(Note: I plan to write an occasional Pastoral Letter to the members of the church that I serve as pastor. When appropriate, I will post it here; I think this one is appropriate.)
To the saints in Christ who are the First Baptist Church of Fitzgerald, Georgia—grace and peace to you in the name of the Lord Jesus Christ.
We have almost completed the journey through the season of Advent. Christmas, that day that along with Good Friday and Easter Sunday make up the trilogy of the greatest days of the year for Christians, is almost upon us.
The feelings that we most associate with Christmas when we think about Christmas are peace and joy; the group that we most associate with Christmas when we think about Christmas is family. I am concerned this year as I am every year about those of us for whom peace and joy might seem to be an unattainable goal and even a false promise because someone who was with our family last Christmas is not with our family this Christmas. I am concerned for those of us who have experienced the death of a loved one since last Christmas.
Let us affirm up front that the first Christmas following the death of a loved one is very difficult. It is difficult, to put it too simply, because that person is not there to celebrate Christmas with us. The absence of that one person changes the dynamics of our holiday celebration; every relationship and every situation is different because that person is absent and so nothing is as it formerly was.
Besides, we simply miss our loved one; we wish that she or he was still here with us. This Christmas it might seem that every tradition, every meal, and every gift exchange reminds us of how those experiences were when our loved one was still with us.
Be assured, my friends, that such a reaction is normal; after all, your loved one was with you just last Christmas and was with you for many Christmases before that and so it is to be expected that, in a very powerful emotional sense, he or she is still with you during this Christmas’s celebrations. While it is tempting to try to suppress your strong sense of your loved one’s continued presence with you, I encourage you not to do so but rather to celebrate the strong love and deep longing that cause you to miss your loved one.
Indeed, be willing to talk freely and openly about your loved one with your family members and friends. Since our words help to shape our thoughts, I would encourage you to frame your speech in certain ways rather than in others. For example, rather than saying things like “I miss him” or “I wish she was still here” say things like “I remember how she loved to do this” or “Do you recall that time when he said this when he opened that present?” Perhaps you detect the difference: one way of talking states the obvious or desires the impossible while the other way of talking celebrates the memories and affirms the legacies.
As memories are celebrated and legacies are affirmed, be willing to laugh—be willing to laugh even when your laughter must at times be mingled with tears. After all, laughter and tears come mingled together in this life and they will come mingled together this Christmas.
Peace and joy can still be yours this Christmas and in all the days to come but it is important to remind ourselves of the nature and of the source of real peace and joy.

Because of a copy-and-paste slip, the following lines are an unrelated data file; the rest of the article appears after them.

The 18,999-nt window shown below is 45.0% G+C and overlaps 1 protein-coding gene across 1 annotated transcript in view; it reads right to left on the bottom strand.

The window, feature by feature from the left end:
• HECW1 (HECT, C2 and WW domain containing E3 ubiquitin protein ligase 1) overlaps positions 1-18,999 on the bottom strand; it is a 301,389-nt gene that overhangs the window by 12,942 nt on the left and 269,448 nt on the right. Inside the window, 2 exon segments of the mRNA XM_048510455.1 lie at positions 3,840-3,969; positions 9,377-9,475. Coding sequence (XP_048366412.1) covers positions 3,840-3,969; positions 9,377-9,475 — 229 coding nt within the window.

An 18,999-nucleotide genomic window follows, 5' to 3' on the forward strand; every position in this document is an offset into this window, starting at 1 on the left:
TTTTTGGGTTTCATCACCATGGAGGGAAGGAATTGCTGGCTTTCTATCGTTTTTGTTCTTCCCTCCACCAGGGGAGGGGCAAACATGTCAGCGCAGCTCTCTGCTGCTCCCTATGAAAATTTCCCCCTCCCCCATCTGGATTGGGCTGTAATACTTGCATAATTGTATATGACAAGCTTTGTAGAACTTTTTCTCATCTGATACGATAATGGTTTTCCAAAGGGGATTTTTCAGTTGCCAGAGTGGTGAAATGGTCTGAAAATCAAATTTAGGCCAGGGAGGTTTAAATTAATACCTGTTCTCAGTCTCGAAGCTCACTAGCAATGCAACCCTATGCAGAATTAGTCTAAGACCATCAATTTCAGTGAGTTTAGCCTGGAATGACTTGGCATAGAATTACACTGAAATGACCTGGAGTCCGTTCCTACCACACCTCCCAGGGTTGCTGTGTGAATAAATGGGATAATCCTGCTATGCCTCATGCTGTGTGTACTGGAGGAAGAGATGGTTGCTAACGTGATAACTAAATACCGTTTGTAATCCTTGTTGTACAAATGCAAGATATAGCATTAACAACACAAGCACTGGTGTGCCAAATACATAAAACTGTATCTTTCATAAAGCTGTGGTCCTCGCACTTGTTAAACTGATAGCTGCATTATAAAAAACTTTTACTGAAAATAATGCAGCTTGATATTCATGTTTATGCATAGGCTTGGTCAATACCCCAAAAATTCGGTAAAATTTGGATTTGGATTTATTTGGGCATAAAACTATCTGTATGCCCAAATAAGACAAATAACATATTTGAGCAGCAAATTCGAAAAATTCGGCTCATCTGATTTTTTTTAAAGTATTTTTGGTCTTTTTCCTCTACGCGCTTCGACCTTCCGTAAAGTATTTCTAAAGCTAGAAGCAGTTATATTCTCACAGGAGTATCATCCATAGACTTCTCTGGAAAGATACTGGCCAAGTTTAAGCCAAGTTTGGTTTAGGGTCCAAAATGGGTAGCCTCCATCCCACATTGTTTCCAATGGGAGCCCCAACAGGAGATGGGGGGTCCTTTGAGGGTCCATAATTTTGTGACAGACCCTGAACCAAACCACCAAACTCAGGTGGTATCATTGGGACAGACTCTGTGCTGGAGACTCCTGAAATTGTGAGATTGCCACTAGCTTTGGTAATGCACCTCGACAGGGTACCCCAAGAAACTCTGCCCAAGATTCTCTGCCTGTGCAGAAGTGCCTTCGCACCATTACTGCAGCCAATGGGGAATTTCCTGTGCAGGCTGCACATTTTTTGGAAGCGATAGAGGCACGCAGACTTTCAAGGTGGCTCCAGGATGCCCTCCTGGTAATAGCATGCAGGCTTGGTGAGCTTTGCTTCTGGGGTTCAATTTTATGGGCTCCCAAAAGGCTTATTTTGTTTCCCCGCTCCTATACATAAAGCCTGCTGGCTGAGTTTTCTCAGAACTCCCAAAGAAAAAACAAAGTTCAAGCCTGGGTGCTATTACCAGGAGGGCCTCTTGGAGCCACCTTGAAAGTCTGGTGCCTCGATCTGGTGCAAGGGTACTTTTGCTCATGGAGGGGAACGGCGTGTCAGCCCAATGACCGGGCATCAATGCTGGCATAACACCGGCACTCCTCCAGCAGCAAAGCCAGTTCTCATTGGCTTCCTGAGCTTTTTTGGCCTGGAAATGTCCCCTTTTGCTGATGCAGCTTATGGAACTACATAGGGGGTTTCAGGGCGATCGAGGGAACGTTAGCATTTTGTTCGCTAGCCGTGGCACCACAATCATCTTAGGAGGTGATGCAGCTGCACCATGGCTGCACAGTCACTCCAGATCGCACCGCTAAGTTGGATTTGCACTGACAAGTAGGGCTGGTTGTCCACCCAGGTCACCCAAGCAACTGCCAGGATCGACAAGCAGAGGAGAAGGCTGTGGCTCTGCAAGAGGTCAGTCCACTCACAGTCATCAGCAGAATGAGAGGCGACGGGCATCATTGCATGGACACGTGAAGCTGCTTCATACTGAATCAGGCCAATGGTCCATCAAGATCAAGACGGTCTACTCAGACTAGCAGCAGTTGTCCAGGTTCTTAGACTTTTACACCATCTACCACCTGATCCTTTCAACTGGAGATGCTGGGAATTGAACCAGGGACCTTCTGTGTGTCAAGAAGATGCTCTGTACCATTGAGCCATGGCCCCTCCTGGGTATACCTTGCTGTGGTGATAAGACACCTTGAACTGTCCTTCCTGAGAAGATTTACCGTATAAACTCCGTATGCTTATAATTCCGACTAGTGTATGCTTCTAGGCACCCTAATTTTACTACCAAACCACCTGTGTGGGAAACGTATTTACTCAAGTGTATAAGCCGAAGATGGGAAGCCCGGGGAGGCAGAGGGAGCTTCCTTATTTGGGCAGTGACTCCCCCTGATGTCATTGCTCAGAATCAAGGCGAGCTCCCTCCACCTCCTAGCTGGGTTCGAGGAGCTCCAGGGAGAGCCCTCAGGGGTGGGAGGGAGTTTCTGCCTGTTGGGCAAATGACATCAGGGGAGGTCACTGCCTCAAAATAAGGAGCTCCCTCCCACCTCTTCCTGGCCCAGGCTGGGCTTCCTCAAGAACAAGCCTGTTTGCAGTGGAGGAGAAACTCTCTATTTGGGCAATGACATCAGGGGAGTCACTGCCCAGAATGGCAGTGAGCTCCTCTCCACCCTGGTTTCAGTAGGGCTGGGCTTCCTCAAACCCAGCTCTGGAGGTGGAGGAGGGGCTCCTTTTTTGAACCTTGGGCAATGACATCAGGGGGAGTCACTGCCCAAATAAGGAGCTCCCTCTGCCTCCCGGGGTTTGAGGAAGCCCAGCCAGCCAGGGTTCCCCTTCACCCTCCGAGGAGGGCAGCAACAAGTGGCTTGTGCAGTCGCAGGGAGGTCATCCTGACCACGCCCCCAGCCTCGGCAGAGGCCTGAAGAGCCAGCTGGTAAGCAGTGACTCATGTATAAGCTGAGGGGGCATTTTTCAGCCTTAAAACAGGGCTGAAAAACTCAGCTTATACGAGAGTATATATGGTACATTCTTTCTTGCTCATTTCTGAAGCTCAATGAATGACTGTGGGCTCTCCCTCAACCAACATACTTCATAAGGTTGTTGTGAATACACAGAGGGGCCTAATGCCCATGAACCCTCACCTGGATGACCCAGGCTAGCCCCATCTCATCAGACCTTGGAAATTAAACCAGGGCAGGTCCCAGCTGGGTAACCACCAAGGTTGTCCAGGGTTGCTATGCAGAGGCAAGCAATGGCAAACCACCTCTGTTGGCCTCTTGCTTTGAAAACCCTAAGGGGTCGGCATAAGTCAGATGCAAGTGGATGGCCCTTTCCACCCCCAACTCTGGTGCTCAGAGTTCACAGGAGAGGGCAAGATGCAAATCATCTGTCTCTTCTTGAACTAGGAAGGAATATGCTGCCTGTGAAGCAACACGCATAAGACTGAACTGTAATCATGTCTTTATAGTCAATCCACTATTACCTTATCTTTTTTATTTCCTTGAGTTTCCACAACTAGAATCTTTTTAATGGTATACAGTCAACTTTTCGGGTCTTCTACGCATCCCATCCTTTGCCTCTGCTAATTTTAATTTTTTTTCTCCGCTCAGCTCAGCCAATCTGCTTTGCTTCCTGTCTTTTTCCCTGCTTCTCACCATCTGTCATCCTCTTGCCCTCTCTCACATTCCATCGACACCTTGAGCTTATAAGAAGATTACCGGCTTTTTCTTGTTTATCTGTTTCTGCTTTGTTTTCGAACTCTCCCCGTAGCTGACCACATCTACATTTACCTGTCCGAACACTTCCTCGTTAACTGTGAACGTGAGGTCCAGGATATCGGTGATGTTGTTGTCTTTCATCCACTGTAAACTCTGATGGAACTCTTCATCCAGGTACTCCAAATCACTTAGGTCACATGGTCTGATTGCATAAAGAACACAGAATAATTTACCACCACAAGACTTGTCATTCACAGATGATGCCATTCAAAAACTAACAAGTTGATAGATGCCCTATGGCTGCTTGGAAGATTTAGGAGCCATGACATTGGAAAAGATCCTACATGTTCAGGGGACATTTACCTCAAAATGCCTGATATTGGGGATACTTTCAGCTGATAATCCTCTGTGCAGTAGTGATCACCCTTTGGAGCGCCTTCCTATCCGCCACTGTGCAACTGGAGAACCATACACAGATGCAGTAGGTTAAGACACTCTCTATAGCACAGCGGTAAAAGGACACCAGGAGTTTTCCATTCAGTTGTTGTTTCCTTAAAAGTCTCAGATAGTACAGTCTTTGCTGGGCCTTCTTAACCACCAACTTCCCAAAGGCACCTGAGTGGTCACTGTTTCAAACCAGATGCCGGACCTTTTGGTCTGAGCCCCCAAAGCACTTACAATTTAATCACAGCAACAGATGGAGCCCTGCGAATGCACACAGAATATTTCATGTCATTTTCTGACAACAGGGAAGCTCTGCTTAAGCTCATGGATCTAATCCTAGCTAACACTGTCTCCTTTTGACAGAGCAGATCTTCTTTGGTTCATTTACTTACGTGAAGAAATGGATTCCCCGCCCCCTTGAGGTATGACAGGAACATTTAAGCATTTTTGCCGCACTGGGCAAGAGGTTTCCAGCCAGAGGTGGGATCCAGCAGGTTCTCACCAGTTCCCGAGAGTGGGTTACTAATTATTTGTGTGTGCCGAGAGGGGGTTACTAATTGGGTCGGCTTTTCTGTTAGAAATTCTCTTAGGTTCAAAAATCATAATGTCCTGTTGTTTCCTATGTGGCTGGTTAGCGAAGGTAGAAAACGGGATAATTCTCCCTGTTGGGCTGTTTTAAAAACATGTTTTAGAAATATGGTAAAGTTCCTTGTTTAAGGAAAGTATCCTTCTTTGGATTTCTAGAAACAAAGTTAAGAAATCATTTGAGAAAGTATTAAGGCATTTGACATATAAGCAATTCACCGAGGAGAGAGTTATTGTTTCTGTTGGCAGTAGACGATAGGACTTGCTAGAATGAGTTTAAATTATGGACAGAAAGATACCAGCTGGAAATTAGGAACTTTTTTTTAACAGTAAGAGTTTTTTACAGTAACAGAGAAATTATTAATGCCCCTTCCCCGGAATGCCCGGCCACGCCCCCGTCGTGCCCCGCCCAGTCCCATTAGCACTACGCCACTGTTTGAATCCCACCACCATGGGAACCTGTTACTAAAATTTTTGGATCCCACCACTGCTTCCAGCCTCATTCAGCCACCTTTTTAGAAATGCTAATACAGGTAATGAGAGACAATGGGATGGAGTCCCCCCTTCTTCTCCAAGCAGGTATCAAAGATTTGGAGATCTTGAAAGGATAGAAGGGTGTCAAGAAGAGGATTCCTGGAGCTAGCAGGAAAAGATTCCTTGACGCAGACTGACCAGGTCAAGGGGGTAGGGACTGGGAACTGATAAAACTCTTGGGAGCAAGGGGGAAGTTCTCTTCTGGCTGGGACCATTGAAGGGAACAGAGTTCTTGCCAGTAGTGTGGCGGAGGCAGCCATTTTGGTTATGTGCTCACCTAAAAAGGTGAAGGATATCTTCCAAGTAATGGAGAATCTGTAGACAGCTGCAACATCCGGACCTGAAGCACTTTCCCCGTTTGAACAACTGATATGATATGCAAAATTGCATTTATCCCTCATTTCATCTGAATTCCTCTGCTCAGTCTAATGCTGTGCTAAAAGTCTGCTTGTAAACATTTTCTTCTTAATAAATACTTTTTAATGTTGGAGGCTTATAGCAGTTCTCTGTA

The peace and joy that our Lord intends for us to have are not contingent on our circumstances or on events or on our feelings; they rather spring from the relationship that we have with the Lord. In Christ we have peace with God and if we have peace with God we can then grow in peace with ourselves and with others. In Christ we know true joy, a joy that has its source in God and that resides in the deepest places in our souls, places that circumstances and feelings cannot touch. It is a bit of a mystery how this can be, I admit, but I have found it to be so in my own life, although I must also admit that it took much time and much struggle for me to come to a place where I could recognize and rest in the peace and joy that are mine in Christ Jesus our Lord.
You will struggle, too—but I want you to know that God is with you in the struggle and that in Christ you do have peace and joy; it is there and you will find it.
Christmas means many things, but the main thing that Christmas means is that in the baby Jesus, God Almighty, Maker of heaven and earth, broke into this world—into its history, into its time, into its problems, into its struggles, into its sin, into its pains, into its anxieties, into its humanity—and thereby began the process of overcoming all those things that threaten to overcome us, including death and grief. We cannot help but grieve when our loved one has died, but we have the blessed opportunity to grieve as those who have hope, which is the assurance that God keeps God’s promises, an assurance that is ours by virtue of the birth, life, death, and resurrection of Jesus Christ.
This Christmas comes as a great challenge to those of us who have lost loved ones since last Christmas but it is a challenge that can be met by the people of God through the grace of God.
Please know that I am praying with you and for you this Christmas. My prayer is that the grace and peace and joy that are yours in the Lord Jesus Christ will be evident and obvious to you as you celebrate the Lord’s birth and as you and your family celebrate each other and celebrate the memory of your loved one who, in God’s grace, gets to celebrate this Christmas in the presence of the Lord whose birth we celebrate.
Michael L. Ruffin